Pyrosis is the medical term for heartburn. It is a stinging sensation in the chest or throat caused by stomach acid reflux into the esophagus.

Contact a Zantac Cancer Lawyer Today

Zantac and other ranitidine products are under fire for their associated risks of developing at least 10 cancers. Current research does not establish causation, so federal courts have dismissed multidistrict litigation (MDL) cases for lack of merit.

However, available data suggests long-term use of Zantac can increase your risk of developing cancer. Moreover, drug manufacturers have known this risk for years. Still, they failed to warn the public about the potential harm of Zantac and ranitidine. As a result, they may be held liable for the losses suffered by affected individuals.

State courts have not thrown out the thousands of cases before them as more information comes to light. While no cases have gone to trial, let alone received a verdict, at least one case ended in a settlement.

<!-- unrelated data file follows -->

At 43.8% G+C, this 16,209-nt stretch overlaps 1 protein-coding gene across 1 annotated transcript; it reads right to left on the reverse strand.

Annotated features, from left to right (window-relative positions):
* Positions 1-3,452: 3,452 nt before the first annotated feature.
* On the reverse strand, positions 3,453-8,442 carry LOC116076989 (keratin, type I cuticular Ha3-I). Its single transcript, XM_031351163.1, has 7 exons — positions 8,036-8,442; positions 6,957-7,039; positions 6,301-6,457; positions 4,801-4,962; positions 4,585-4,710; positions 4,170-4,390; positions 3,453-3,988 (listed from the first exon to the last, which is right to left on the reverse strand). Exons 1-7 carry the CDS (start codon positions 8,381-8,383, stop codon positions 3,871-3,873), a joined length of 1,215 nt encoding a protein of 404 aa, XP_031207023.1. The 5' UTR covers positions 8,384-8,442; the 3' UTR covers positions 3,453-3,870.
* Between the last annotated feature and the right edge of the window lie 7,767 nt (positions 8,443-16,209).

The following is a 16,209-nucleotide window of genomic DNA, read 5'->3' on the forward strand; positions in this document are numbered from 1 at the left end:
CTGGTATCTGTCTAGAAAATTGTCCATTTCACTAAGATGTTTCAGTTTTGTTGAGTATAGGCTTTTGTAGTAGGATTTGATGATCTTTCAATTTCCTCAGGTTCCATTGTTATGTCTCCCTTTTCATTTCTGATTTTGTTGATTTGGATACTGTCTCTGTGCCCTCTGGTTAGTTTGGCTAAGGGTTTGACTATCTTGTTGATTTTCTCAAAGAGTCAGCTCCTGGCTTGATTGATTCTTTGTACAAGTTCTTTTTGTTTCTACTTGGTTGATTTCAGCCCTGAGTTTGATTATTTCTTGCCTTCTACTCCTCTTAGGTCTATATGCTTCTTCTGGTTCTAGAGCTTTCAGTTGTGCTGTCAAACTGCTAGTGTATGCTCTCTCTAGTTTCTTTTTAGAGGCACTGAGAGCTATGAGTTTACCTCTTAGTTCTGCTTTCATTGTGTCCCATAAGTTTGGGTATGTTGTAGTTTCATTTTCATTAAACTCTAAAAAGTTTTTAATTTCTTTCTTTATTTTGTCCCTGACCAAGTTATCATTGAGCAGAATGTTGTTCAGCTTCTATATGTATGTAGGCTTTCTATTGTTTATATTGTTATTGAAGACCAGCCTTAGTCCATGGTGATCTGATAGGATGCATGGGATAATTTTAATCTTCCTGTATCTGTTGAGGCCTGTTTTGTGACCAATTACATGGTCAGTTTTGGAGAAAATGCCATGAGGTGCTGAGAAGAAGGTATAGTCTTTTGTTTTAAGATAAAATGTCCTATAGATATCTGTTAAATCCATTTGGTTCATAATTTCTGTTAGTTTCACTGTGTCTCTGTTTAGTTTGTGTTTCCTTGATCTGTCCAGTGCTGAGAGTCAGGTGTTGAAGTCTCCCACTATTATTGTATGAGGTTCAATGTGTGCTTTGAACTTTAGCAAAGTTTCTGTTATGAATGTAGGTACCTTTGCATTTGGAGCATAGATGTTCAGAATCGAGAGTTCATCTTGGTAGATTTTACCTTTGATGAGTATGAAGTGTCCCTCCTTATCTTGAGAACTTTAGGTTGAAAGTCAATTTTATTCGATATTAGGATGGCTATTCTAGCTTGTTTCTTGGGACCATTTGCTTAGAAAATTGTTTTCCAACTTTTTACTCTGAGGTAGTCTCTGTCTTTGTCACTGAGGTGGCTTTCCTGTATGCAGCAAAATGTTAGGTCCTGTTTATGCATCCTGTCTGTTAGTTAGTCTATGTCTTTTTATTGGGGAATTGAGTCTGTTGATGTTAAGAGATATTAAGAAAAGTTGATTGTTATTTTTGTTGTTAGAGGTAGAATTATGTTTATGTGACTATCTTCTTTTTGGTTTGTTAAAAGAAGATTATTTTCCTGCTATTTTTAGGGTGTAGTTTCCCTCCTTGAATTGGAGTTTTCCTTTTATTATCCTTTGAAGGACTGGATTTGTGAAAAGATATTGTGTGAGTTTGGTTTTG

You can find out more about your legal rights by checking The Personal Injury Center. We offer many informative articles about personal injury, product liability, and settlement cases, including Zantac and other products.

Suppose you want to recover damages for your cancer diagnosis from Zantac manufacturers. You should file a Zantac cancer case with the assistance of a competent product liability lawyer. Visit us for a free consultation to find one.

Pharmaceutical companies have a duty to inform you of the potential risks of their products. Visit The Personal Injury Center to learn more about product liability.

FAQs for Zantac Cancer

Many articles claim a causal link between Zantac and prostate cancer, but no studies support it. However, future research may provide insights into any potential association.

Various risk factors can affect the timeline for a cancer diagnosis in Zantac users. However, longitudinal studies suggest a range of four to eight years for long-term users.

Most people fear needles, but a non-pharmaceutical approach is often safer. Acupuncture effectively controls GERD symptoms by modulating various mechanisms of the body.